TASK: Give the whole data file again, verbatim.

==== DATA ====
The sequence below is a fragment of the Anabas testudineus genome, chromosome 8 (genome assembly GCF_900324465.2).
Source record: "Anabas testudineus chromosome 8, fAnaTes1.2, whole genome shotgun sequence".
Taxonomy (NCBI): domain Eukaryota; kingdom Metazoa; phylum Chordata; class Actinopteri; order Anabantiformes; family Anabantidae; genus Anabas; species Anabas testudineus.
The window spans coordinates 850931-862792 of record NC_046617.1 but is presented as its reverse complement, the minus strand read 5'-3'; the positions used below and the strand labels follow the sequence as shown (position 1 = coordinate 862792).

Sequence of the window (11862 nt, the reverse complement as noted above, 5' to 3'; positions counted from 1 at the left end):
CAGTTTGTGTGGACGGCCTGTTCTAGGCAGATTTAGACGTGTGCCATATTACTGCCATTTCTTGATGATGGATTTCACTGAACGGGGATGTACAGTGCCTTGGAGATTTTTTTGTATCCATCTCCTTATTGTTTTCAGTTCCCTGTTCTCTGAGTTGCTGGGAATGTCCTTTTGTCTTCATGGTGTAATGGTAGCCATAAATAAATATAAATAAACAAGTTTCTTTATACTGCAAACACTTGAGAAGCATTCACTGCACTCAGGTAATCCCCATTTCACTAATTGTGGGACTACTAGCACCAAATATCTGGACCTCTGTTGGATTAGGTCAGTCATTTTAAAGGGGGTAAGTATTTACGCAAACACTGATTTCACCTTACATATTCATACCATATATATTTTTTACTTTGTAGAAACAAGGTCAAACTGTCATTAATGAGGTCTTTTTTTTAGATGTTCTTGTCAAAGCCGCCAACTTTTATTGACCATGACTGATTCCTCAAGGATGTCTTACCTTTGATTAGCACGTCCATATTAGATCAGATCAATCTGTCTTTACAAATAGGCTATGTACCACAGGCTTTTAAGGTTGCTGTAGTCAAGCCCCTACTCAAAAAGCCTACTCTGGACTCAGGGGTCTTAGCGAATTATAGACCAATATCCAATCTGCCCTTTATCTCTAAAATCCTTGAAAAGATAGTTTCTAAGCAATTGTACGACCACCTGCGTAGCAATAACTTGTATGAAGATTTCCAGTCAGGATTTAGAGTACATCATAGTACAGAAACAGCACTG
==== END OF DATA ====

The sequence below is a fragment of the Anabas testudineus genome, chromosome 8 (genome assembly GCF_900324465.2).
Source record: "Anabas testudineus chromosome 8, fAnaTes1.2, whole genome shotgun sequence".
Taxonomy (NCBI): domain Eukaryota; kingdom Metazoa; phylum Chordata; class Actinopteri; order Anabantiformes; family Anabantidae; genus Anabas; species Anabas testudineus.
The window spans coordinates 850931-862792 of record NC_046617.1 but is presented as its reverse complement, the minus strand read 5'-3'; the positions used below and the strand labels follow the sequence as shown (position 1 = coordinate 862792).

Sequence of the window (11862 nt, the reverse complement as noted above, 5' to 3'; positions counted from 1 at the left end):
CAGTTTGTGTGGACGGCCTGTTCTAGGCAGATTTAGACGTGTGCCATATTACTGCCATTTCTTGATGATGGATTTCACTGAACGGGGATGTACAGTGCCTTGGAGATTTTTTTGTATCCATCTCCTTATTGTTTTCAGTTCCCTGTTCTCTGAGTTGCTGGGAATGTCCTTTTGTCTTCATGGTGTAATGGTAGCCATAAATAAATATAAATAAACAAGTTTCTTTATACTGCAAACACTTGAGAAGCATTCACTGCACTCAGGTAATCCCCATTTCACTAATTGTGGGACTACTAGCACCAAATATCTGGACCTCTGTTGGATTAGGTCAGTCATTTTAAAGGGGGTAAGTATTTACGCAAACACTGATTTCACCTTACATATTCATACCATATATATTTTTTACTTTGTAGAAACAAGGTCAAACTGTCATTAATGAGGTCTTTTTTTTAGATGTTCTTGTCAAAGCCGCCAACTTTTATTGACCATGACTGATTCCTCAAGGATGTCTTACCTTTGATTAGCACGTCCATATTAGATCAGATCAATCTGTCTTTACAAATAGGCTATGTACCACAGGCTTTTAAGGTTGCTGTAGTCAAGCCCCTACTCAAAAAGCCTACTCTGGACTCAGGGGTCTTAGCGAATTATAGACCAATATCCAATCTGCCCTTTATCTCTAAAATCCTTGAAAAGATAGTTTCTAAGCAATTGTACGACCACCTGCGTAGCAATAACTTGTATGAAGATTTCCAGTCAGGATTTAGAGTACATCATAGTACAGAAACAGCACTG